I think I'm finally settling in to life without Velvet in the apartment.
Velvet was sick last weekend which was the first time he has been sick away from home unless you count the trips to the emergency room from Hippy Dippy Quaker Camp. He lived.
I have to say that my buddy Woody from The Well-Armed Lamb has been helpful through this transition. Woody was a college professor for a long time and can speak about the freshman experience with authority. Woody can also speak with authority on the topic of pissing people off with panache which is a skill I'd like to cultivate. I don't have a particular agenda, it's just that I often hold back on expressing my true opinion about many things because I don't want to make a scene. While the ability to keep the peace is also a good skill to cultivate, every now and then holding your tongue creates a false impression that you actually agree with someone who is sadly full of shit.
Yesterday morning I blew off yoga class because I chose to indulge in one of my favorite activities: Wake & Bake (sorry, Mom). I rarely ever got to wake and bake when Velvet was home because it's not the sort of behavior a mother should encourage around the house. Actually, I hardly ever got high at all when Velvet was home on account of (1) it undermines my parental authority and (2) the kids might need a grown up to manage a tricky situation and I prefer to be sober in tricky situations unless my lawyer, The Man from San Antone, is on hand.
With Velvet five hours away and certainly asleep until noon, there was little chance of trouble from that quarter, so I hit the bong and got ready to reconnoiter in the neighborhood. There was, in truth, plenty of time to straighten up a bit then go to yoga, but yoga is problematic enough when you're sober especially standing on your head. I can manage to balance upside down okay, but with the shoulder issues I wind up crooked. I'm sorry to say that it's like finding Tigger in yoga class. In fact, my inner Tigger was in charge of everything yesterday morning.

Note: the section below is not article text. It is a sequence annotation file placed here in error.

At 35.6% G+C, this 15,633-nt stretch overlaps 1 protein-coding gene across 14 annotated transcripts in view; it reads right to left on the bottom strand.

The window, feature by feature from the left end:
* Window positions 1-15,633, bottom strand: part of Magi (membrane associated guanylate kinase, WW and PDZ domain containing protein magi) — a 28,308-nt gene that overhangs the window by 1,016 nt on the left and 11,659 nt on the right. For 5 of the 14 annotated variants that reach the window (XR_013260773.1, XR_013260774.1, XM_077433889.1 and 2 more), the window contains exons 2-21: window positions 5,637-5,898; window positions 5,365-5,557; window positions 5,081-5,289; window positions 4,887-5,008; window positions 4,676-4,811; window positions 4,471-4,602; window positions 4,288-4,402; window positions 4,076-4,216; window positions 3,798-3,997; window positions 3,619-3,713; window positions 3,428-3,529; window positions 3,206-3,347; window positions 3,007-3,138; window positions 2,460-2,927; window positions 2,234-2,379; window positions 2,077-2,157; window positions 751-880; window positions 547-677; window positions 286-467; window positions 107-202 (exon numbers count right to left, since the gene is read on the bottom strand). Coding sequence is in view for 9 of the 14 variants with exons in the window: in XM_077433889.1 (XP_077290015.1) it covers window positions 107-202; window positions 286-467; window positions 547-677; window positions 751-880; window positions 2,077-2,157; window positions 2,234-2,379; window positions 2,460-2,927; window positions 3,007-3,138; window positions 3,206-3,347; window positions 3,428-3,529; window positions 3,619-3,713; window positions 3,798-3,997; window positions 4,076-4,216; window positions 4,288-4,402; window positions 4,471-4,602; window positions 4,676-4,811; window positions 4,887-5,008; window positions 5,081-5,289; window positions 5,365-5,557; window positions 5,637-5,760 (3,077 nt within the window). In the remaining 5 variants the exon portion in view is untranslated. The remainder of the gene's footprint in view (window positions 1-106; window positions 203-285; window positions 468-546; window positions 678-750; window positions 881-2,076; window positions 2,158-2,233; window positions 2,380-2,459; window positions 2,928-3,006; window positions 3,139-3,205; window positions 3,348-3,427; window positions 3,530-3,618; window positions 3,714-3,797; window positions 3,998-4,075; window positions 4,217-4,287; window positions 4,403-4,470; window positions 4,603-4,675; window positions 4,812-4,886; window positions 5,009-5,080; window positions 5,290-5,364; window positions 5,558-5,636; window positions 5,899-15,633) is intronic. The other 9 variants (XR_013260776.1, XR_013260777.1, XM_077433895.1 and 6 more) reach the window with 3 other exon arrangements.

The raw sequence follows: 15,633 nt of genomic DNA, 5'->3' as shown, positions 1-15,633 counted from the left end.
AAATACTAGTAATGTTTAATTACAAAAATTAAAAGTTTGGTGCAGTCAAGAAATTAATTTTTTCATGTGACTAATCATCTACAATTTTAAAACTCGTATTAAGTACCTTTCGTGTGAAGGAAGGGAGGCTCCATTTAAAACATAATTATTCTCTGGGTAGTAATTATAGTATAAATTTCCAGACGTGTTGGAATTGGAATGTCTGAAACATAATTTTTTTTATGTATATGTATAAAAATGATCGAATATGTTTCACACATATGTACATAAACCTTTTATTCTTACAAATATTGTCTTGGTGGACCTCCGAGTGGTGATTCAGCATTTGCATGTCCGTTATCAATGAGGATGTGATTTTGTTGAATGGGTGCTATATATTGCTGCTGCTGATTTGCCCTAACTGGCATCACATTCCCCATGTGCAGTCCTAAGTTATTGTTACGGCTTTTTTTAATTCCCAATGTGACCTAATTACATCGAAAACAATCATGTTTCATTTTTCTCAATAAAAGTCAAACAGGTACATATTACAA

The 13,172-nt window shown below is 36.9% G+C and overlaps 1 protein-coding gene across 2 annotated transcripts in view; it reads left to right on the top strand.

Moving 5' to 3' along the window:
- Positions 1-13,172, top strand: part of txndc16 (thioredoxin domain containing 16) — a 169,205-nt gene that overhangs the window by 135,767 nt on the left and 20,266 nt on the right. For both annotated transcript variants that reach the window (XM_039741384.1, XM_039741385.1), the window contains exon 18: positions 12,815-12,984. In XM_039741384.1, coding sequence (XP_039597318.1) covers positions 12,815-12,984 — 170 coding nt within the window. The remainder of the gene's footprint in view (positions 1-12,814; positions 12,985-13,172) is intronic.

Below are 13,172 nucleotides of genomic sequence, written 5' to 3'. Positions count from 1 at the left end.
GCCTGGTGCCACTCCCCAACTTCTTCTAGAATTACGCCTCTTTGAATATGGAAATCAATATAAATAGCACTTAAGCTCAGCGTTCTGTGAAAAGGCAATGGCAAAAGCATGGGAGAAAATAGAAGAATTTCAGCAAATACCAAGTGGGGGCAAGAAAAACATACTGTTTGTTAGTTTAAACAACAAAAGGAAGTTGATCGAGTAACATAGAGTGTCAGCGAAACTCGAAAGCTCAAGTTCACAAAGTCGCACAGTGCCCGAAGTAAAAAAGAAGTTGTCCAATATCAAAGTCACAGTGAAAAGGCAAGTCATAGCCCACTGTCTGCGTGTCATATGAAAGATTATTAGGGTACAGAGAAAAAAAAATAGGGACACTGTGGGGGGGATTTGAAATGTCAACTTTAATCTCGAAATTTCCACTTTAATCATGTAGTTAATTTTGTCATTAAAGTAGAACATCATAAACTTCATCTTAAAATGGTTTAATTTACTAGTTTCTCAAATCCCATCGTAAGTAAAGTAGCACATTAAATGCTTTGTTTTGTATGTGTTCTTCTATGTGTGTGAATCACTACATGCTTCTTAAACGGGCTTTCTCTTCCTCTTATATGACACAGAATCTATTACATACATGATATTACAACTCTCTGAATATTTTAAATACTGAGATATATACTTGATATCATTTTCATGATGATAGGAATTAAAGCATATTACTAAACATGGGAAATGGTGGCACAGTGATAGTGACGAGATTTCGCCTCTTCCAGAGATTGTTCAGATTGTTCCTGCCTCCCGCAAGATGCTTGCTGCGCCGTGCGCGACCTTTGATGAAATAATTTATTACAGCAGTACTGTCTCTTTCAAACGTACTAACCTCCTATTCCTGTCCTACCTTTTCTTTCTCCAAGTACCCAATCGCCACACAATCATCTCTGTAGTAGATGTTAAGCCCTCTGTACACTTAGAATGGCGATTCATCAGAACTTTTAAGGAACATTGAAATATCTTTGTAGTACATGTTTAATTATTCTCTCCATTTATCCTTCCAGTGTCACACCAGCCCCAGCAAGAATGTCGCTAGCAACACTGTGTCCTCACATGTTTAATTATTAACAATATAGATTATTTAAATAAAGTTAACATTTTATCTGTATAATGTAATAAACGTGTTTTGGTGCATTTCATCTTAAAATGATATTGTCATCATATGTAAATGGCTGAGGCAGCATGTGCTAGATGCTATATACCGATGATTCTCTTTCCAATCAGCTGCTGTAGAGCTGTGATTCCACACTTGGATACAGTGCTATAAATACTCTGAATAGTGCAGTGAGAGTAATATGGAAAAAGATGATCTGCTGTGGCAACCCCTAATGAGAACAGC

I wanted to get more exercise than a high person gets wandering around Whole Foods, so I decided I'd go for a walk in the park then wander around Whole Foods putting together a care package for Velvet.
For years and years, I walked a mile or two in the park several mornings per week. When Velvet was a baby, I even took hand weights along to pump up my heart rate. The loop around the soccer fields is perfect for a short, brisk walk. Unfortunately, I've avoided that loop in the fall for the last few years because somebody I used to know used to coach soccer in those very fields every Saturday morning.
I figured that I should be able to walk in the park in my own neighborhood. It's a free country, after all, and he may not coach soccer anymore. Even if I ran into him, I should be able to say "nice to see you," and go along my merry way. I wouldn't have been so worried except that he apparently buys into the idea that I'm maniacal and made a big deal about my bad behavior when, in fact, his was just as bad or worse. Part of me wants to confront and correct that situation.